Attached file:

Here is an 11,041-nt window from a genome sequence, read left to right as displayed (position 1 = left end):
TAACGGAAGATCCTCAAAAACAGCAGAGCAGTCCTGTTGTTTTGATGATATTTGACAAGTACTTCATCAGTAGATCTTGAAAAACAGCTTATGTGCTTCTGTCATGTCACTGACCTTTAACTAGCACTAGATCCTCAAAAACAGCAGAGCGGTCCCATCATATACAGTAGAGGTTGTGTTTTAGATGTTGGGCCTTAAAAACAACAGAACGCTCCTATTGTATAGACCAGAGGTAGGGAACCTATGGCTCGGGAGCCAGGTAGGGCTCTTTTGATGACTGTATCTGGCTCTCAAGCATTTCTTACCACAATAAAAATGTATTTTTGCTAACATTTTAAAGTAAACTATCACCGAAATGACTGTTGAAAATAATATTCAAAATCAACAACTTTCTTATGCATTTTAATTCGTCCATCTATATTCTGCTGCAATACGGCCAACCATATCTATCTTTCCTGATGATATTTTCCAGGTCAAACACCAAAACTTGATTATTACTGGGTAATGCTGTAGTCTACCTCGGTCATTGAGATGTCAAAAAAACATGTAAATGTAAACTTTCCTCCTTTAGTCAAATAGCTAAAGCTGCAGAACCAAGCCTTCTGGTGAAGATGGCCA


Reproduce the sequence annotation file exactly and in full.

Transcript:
Here is an 11,041-nt window from a genome sequence, read left to right as displayed (position 1 = left end):
TAACGGAAGATCCTCAAAAACAGCAGAGCAGTCCTGTTGTTTTGATGATATTTGACAAGTACTTCATCAGTAGATCTTGAAAAACAGCTTATGTGCTTCTGTCATGTCACTGACCTTTAACTAGCACTAGATCCTCAAAAACAGCAGAGCGGTCCCATCATATACAGTAGAGGTTGTGTTTTAGATGTTGGGCCTTAAAAACAACAGAACGCTCCTATTGTATAGACCAGAGGTAGGGAACCTATGGCTCGGGAGCCAGGTAGGGCTCTTTTGATGACTGTATCTGGCTCTCAAGCATTTCTTACCACAATAAAAATGTATTTTTGCTAACATTTTAAAGTAAACTATCACCGAAATGACTGTTGAAAATAATATTCAAAATCAACAACTTTCTTATGCATTTTAATTCGTCCATCTATATTCTGCTGCAATACGGCCAACCATATCTATCTTTCCTGATGATATTTTCCAGGTCAAACACCAAAACTTGATTATTACTGGGTAATGCTGTAGTCTACCTCGGTCATTGAGATGTCAAAAAAACATGTAAATGTAAACTTTCCTCCTTTAGTCAAATAGCTAAAGCTGCAGAACCAAGCCTTCTGGTGAAGATGGCCA